Gen Z driving less than generations before them, data shows

Zoomers are turning to Uber, Lyft and public transit more than the generations before them, and it’s part of an upward trend to move away from America’s “car-centric culture.”

“I haven’t needed one to this point. If there’s an emergency, I’ll call an Uber or 911,” 24-year-old Madison Corr told The Washington Post.

The rising generation, born loosely between 1996 and 2012, never looked at the learner’s permit, the license and the new car as novel coming-of-age stages during their teenage years and many are uninterested in getting behind the wheel in their twenties as well.

23-year-old Gabe Balog told The Post that, “It would be so much better for everyone if public transport were just more accessible,” adding that he waited until he reached his twenties to get his own license.

Federal Highway Administration data analyzed by Green Car Congress found that the percentage of American 18-year-olds who had their driver’s license in 2018 fell nearly 20 percent from 1983 (80% to 61%) while the number of 16-year-olds with a license saw another drop by nearly 20% in the same timeframe.

When the oldest Zoomers were babies in 1997, the number of 16-year-olds with licenses topped over 40%. As of 2020, the number lingered around 25%.

Gen Z members are driving less than the previous generations.
Getty Images/iStockphoto

What’s behind the change, and is it destined to continue?

With the option for a ride available at their fingertips, more Zoomers are turning to Uber, Lyft and public transit where available. Cabs are also an option. It’s another way the rising generation is reshaping American culture and ideas about what adulthood looks like.

For some, concerns over the environment contributed to the decision while, for others, the motive is more internal.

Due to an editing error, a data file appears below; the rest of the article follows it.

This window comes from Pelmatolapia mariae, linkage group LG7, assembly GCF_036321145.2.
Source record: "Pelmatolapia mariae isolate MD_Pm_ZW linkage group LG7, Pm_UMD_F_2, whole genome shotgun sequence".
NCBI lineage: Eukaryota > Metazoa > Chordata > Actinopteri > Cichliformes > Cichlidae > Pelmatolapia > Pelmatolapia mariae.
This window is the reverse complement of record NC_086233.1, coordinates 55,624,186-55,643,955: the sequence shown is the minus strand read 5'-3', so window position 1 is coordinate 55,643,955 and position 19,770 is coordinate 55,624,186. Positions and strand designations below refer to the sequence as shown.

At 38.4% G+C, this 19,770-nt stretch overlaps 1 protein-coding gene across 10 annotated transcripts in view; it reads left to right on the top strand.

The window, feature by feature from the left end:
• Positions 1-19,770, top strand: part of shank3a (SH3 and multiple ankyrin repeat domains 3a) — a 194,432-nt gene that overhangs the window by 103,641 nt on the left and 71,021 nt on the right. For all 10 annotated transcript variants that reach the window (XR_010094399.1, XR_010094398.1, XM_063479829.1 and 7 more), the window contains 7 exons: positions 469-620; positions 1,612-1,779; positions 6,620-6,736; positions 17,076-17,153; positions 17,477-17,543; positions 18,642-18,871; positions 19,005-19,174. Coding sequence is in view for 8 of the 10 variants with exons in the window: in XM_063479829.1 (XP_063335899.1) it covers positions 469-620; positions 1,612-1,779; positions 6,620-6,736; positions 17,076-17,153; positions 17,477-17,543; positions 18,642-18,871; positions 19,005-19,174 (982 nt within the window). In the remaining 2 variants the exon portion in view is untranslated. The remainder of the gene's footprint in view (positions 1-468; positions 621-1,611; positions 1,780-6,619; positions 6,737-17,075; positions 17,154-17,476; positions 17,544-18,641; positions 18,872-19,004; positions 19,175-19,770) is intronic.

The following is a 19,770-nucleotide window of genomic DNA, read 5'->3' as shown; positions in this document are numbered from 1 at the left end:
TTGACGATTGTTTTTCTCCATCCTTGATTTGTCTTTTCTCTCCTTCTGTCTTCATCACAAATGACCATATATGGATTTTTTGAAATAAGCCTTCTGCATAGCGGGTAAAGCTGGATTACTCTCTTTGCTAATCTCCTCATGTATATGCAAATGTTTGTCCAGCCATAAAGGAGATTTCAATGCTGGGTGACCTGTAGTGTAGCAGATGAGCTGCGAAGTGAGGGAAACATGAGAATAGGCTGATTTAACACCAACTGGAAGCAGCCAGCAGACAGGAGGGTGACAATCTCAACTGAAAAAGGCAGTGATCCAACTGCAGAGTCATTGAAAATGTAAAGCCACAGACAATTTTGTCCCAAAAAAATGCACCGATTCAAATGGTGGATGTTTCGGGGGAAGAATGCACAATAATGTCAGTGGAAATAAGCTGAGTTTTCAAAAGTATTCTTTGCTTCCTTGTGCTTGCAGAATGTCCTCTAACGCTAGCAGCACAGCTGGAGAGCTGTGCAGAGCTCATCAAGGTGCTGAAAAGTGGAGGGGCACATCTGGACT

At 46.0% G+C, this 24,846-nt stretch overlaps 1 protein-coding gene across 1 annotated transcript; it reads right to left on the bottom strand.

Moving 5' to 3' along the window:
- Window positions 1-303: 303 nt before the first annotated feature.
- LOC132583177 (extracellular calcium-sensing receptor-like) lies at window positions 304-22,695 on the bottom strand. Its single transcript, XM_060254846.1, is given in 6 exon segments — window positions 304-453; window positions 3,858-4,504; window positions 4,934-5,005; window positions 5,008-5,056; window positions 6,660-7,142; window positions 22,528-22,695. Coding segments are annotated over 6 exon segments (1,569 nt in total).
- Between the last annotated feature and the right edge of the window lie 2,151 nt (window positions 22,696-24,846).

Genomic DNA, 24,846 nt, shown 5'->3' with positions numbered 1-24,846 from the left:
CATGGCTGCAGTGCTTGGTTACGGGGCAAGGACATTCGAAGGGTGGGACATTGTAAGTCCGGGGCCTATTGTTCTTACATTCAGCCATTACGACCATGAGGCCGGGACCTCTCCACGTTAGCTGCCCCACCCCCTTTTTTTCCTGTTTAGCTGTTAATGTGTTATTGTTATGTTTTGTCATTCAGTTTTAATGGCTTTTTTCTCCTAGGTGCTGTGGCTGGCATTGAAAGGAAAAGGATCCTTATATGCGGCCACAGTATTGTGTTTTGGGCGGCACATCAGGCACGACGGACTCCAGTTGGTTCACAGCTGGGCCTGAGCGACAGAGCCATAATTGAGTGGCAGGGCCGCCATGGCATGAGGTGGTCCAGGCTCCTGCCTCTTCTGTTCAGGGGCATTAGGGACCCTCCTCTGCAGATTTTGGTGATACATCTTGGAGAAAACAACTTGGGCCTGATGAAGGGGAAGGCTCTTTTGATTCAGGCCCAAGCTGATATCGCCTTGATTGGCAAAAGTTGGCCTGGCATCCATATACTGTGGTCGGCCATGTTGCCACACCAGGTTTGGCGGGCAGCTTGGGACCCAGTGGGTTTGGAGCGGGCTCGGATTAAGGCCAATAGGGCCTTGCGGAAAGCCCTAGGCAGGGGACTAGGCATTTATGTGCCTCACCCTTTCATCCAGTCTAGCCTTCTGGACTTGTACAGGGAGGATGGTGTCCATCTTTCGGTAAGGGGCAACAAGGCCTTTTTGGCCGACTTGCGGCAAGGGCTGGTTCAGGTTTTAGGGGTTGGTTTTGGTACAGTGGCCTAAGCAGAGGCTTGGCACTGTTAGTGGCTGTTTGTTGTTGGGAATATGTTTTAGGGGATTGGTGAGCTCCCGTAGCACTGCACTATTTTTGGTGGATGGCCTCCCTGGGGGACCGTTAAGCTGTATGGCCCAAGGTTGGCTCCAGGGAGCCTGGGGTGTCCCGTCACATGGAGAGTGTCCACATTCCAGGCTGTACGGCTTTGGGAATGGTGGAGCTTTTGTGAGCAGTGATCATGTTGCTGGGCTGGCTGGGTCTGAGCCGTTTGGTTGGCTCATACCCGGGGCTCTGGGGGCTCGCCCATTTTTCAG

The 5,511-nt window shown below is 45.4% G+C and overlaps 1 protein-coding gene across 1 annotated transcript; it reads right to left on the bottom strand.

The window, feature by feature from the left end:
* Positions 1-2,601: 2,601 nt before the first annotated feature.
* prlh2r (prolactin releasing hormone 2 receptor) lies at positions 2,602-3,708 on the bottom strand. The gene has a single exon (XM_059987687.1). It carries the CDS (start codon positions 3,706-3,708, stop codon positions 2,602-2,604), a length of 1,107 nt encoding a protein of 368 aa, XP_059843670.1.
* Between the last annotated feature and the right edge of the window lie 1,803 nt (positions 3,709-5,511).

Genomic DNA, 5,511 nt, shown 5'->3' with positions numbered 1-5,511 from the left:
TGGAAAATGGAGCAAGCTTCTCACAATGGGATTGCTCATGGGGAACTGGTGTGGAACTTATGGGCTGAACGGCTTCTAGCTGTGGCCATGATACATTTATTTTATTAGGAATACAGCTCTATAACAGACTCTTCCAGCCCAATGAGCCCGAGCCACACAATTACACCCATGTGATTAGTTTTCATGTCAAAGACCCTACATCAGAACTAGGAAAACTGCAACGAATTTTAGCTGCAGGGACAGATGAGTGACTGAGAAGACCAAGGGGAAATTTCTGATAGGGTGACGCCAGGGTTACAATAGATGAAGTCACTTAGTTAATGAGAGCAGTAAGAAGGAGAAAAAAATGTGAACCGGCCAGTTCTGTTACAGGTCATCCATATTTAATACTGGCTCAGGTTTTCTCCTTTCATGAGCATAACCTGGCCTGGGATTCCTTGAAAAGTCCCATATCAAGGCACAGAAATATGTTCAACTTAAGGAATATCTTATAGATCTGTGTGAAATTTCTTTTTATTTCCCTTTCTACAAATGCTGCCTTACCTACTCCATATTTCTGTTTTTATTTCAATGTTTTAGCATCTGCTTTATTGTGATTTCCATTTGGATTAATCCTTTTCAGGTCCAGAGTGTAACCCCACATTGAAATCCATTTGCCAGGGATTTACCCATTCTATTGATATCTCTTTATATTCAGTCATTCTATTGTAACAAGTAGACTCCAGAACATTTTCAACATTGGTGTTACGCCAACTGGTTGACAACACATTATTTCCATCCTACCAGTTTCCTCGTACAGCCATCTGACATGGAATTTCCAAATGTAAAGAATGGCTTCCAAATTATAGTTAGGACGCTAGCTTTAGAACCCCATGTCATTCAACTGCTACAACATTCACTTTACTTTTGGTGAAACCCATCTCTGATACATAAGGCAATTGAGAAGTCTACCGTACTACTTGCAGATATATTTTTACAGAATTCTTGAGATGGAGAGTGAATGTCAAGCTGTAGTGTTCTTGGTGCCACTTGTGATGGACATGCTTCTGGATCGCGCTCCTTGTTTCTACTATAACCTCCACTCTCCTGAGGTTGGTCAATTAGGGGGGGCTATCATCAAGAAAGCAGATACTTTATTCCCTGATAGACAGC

A sign marks a rendezvous location for Lyft and Uber users at San Diego State University in San Diego, California, U.S., May 13, 2020.
Zoomers are opting to use ride-share apps like Uber or Lyft instead of driving.
REUTERS/Mike Blake/File Photo

“There is the question of independence, at least that’s what I’m told all the time, but I’m an anxious person and driving does seem intimidating to me. I’ve tried it, and it just feels very hard. And I do love public transportation, so I plan things very much in advance and make sure I can get a train there,” Celeste Robinson, a then-high school senior, told the Associated Press in 2021. 

Antoher, Kat Wilson, said, “I hate cars, I don’t trust people driving them, especially in New Jersey, and I see a lot of accidents, and it’s scary. When someone pulls into our lane, maybe from a parking lot, I just automatically tense up.”

The trend coincides other head-scratching trends coming from the TikTok generation, including the cancel culture push by some, social media-driven crazes, and re-thinking the push for a 4-year degree.

This article was originally posted by The New York Post.

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Written by New York Post

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